Diagnostic efficacy of ultrasound-guided fine needle aspiration performed by head and neck surgeon: the first year experience in single institute
Thyroid World Congress ePoster Library. Choi I. 06/22/19; 272059; 179
Prof. Dr. Ik Joon Choi
Prof. Dr. Ik Joon Choi
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Abstract
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Background and Objectives: To investigate the effectiveness of fine needle aspiration (FNA) and core needle biopsy (CNB) performed by a head and neck surgeon for head and neck mass lesion.

Subjects and Method: The study included 322 cases of US-FNA & US-NBC performed by a single surgeon between 2017and 2018. Their medical histories and ultrasound (US) findings were retrospectively reviewed. Sample adequacy was analyzed according to the surgeon’s experience, anatomic tumor location, and US tumor characteristics. The sensitivity, specificity, positive predictive value (PPV), negative pre- dictive value (NPV), and diagnostic accuracy of FNAC were calculated after correlation with the surgical histopathologic results.

Results: The overall adequacy rate for surgeon-performed US-FNAC was 91.9 % (295/322). Inadequate specimens were obtained from 9.7 % (16/168). The effect of the surgeon’s experience plateaued (inadequate sampling rate, 6-8 %) after 100 US- FNAC procedures. Inadequate sampling was associated with tumor characteristics such as cystic change and rim calcification. Overall, US-FNAC showed a sensitivity of 88.2 %, a specificity of 98.2 %, a PPV of 98.5 %, an NPV of 85.7 %, and a diagnostic accuracy of 91.6 %.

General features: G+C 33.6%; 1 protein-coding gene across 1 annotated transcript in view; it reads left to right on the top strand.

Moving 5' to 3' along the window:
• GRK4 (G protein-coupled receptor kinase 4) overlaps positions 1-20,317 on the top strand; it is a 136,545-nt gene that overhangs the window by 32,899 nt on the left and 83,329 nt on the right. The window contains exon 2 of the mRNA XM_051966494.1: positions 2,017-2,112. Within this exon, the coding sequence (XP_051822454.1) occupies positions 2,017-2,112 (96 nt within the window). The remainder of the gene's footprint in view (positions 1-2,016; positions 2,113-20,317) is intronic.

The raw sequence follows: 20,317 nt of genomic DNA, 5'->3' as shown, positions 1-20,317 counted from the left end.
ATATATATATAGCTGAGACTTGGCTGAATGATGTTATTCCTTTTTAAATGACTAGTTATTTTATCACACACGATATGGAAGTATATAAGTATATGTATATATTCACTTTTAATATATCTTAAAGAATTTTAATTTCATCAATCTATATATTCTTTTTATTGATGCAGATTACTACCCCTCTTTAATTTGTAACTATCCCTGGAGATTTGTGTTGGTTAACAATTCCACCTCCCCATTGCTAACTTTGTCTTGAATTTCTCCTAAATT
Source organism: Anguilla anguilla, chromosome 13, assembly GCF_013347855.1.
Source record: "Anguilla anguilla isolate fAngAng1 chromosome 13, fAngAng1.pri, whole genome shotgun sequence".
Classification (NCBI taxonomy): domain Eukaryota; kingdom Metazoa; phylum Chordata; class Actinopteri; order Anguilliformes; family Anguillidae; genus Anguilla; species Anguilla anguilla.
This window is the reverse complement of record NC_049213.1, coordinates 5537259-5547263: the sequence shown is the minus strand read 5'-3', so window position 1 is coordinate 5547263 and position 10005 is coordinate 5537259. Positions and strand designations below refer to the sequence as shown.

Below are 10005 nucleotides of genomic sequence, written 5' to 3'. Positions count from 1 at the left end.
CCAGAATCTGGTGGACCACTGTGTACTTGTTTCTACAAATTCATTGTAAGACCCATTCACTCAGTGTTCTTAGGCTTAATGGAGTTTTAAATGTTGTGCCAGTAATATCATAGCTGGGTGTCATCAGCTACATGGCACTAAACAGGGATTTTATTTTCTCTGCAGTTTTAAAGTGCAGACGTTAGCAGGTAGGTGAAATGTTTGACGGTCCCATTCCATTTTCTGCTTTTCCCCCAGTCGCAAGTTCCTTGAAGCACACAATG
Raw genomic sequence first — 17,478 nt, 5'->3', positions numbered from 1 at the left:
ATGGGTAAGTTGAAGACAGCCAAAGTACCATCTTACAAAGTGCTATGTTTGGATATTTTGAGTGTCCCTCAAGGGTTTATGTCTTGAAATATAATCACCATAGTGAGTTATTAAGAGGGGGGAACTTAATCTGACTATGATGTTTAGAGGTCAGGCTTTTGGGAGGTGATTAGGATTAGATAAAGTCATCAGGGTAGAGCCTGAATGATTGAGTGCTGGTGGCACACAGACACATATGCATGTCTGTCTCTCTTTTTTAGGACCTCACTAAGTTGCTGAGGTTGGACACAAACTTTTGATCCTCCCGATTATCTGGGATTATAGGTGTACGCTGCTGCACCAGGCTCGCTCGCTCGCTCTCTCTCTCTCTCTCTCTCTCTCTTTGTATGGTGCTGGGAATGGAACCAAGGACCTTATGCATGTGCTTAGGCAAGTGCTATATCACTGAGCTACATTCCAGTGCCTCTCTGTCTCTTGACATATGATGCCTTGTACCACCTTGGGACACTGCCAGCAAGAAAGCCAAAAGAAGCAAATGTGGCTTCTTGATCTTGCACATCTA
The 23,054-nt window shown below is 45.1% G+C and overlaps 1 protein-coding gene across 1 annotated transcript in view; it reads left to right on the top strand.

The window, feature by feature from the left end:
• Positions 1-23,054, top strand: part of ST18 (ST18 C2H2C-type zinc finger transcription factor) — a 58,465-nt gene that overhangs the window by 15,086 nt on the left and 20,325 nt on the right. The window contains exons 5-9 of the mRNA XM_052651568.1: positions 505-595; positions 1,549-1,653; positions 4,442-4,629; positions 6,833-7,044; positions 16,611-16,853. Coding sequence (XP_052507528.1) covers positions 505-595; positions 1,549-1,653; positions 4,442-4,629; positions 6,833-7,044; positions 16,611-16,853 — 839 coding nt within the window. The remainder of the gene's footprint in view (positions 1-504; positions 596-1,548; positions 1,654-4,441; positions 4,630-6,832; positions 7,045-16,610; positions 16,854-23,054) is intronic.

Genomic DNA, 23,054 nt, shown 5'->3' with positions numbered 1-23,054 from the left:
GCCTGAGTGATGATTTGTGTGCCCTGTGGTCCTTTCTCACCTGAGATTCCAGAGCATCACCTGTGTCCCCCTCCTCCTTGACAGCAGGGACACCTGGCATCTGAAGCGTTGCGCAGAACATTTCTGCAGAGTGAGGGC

Conclusion: With proper training and experience managing at least 100 US-FNAC cases, surgeons can ensure a low inadequate sampling rate and good diagnostic accuracy for a range of head and neck mass lesions.

 

 


Background and Objectives: To investigate the effectiveness of fine needle aspiration (FNA) and core needle biopsy (CNB) performed by a head and neck surgeon for head and neck mass lesion.

Subjects and Method: The study included 322 cases of US-FNA & US-NBC performed by a single surgeon between 2017and 2018. Their medical histories and ultrasound (US) findings were retrospectively reviewed. Sample adequacy was analyzed according to the surgeon’s experience, anatomic tumor location, and US tumor characteristics. The sensitivity, specificity, positive predictive value (PPV), negative pre- dictive value (NPV), and diagnostic accuracy of FNAC were calculated after correlation with the surgical histopathologic results.

Results: The overall adequacy rate for surgeon-performed US-FNAC was 91.9 % (295/322). Inadequate specimens were obtained from 9.7 % (16/168). The effect of the surgeon’s experience plateaued (inadequate sampling rate, 6-8 %) after 100 US- FNAC procedures. Inadequate sampling was associated with tumor characteristics such as cystic change and rim calcification. Overall, US-FNAC showed a sensitivity of 88.2 %, a specificity of 98.2 %, a PPV of 98.5 %, an NPV of 85.7 %, and a diagnostic accuracy of 91.6 %. 

Conclusion: With proper training and experience managing at least 100 US-FNAC cases, surgeons can ensure a low inadequate sampling rate and good diagnostic accuracy for a range of head and neck mass lesions.

 

 


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